PHILIPPE RAHM’S HOLISTIC DECOR IN THE AGE OF CLIMATE CHANGE
Philippe Rahm wants us to rethink how we create interior spaces in an era where, unprecedentedly, humans are altering the actual geology of our planet. “Climate change is forcing us to rethink architecture radically,” he says. “We must shift our focus away from a purely functional approach towards one that is more sensitive and attentive to the invisible, climate-related aspects of space.” In his current installation at the San Francisco Art Institute, the Paris-based architect invites visitors to recognize the urgency of global warming through interior design that takes climate, atmosphere, and physiology as the primary factor in material selection. He encourages us to think about the climatic effects of surfaces and how they affect our comfort in a space: whether they make us feel warmer, cooler, or somewhere in between. Rahm is known for forming a new architectural language that dictates we should no longer build spaces, but rather create temperatures and atmospheres. His installation Digestible Gulf Stream during the 2008 Venice Biennale, for example, was a large-scale prototype for a space where architecture regulated and brought order to energy flows complete with naked human inhabitants to demonstrate the levels of thermal comfort. And currently under construction in Taichung, Taiwan, is Rahm’s 70-hectare Jade Eco Park, which allows visitors to sit in a space where they tepefy in tropic humidity, or walk through another where they feel the wind on their bare skin. (There is always a cheekiness to his hard-hitting environmental exploration.)
Since humans started burning coal and fossil fuels to power industry in the 1830s, global warming has significantly impacted terrestrial ecosystems. These changes are not just local and superficial: they are global and geological. As a result, according to archeologists, the Earth has now entered the Anthropocene Era where geological changes are no longer natural, but instead human-inflicted, due to reckless behaviors like burning fossil energies, deforestation, and other industrial processes. Titled Anthropocene Style, Rahm’s exhibition at SFAI isn’t subtle about its purpose or mission. Based on the conviction that nearly 50 percent of greenhouse gas emissions are caused by heating and air conditioning, water heating, and construction processes, Rahm offers a bigger-picture question around aesthetic choice: what is the criteria for choosing one material over another? In the context of accelerating climate change, Rahm argues that properties such as effusivity (the rate at which materials absorb heat), emissivity (the rate at which they emit heat), conductivity, and reflectivity should guide these decisions.
The essential and original mission of decorative and interior design — a set of ways to improve the comfort and lighting of cold and dark interiors — was lost to the inventions of central heating, electric lighting and air conditioning. “Temperature has always dictated how we treat interiors,” explains Rahm. “In the Middle Ages, tapestries were used because the stone walls were cold and uninsulated; you would reduce radiation by placing wool tapestries around you. It was the same for the carpet: you create a thermal layer of insulation.” Rahm agues that the advent of built-in heating and cooling systems encouraged designers to move away from heavy ornamentation, ushering in the spare, minimalist “white cube” style of the later 20th century. “Modern architecture, which in its sparseness often relies on artificial heating and cooling systems, uses precious resources and produce harmful elements and has hastened global warming. This is totally unsustainable for the future. We now stand at a moment in time where environmental awareness allows us to dictate a new interior design style, reviving a decorative language and rejecting the minimalism of the 20th century.”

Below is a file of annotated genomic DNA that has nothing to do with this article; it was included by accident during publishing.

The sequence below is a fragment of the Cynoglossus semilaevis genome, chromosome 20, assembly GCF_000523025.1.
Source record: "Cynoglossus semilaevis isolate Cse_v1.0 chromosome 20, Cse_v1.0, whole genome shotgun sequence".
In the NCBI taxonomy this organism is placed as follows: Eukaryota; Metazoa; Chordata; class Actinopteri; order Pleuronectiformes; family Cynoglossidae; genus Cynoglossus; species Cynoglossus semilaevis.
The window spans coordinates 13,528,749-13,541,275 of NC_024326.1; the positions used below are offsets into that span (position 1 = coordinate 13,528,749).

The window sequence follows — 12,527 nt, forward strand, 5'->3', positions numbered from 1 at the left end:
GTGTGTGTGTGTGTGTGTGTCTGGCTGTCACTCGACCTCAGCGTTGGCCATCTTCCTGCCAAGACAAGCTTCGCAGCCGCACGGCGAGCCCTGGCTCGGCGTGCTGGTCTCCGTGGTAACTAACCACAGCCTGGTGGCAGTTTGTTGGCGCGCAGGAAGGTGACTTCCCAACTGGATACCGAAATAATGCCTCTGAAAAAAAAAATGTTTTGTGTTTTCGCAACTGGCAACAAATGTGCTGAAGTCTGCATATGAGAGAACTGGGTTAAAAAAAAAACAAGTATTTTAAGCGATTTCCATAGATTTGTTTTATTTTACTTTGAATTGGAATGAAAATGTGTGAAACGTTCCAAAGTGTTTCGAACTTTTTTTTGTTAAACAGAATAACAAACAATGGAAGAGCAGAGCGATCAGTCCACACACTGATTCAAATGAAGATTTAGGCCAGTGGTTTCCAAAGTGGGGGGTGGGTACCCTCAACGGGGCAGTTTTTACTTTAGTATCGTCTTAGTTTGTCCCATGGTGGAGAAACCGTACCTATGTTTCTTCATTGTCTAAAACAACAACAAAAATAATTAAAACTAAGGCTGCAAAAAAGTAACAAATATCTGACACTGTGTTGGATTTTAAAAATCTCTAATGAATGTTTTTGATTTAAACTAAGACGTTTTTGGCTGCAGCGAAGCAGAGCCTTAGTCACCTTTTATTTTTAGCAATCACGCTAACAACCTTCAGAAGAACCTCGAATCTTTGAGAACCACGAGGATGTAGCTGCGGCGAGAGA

Rahm’s interior design “fabrics” — emissive tapestries, effusive carpeting, and spectral light — are chosen with decoration in mind, but also for their interaction with human body heat. Three “rooms,” or test sites, have been constructed in the soaring volume of the SFAI’s Walter and McBean Galleries, emphasizing different climatic environments. The loftier part of the space, where convection currents are most likely to manifest a cooler space (much like the volume of a cathedral or great hall), has been bathed in red light which is absorbed as heat by the body; wool carpet underfoot brings a sense of warmth to the person touching it, and aluminum tapestry walls prevent heat-loss and radiate our own body heat back to the skin in essence creating warmth and snug in an otherwise frigid space. At the opposite end of the room, the lower ceiling of the space represents how we should approach edifices in warmer climates. Blue light — which the body does not absorb as heat — has been employed alongside rubber tapestry walls, which completely absorb heat emitted by the body, cooling the self. An aluminum carpet brings a sense of cold to the human body — the effusivity of the material literally “sucks” heat away from us. “I was thinking that we need to challenge the materiality of the building,” Rahm explains. “What is a wall really made of? Or the ground? Understanding that there are narratives attached to certain materials, the Anthropocene Style suggests that we rethink the intelligence of materials and choose elements based on physical behaviors — such as optical, thermal, and acoustic absorption.”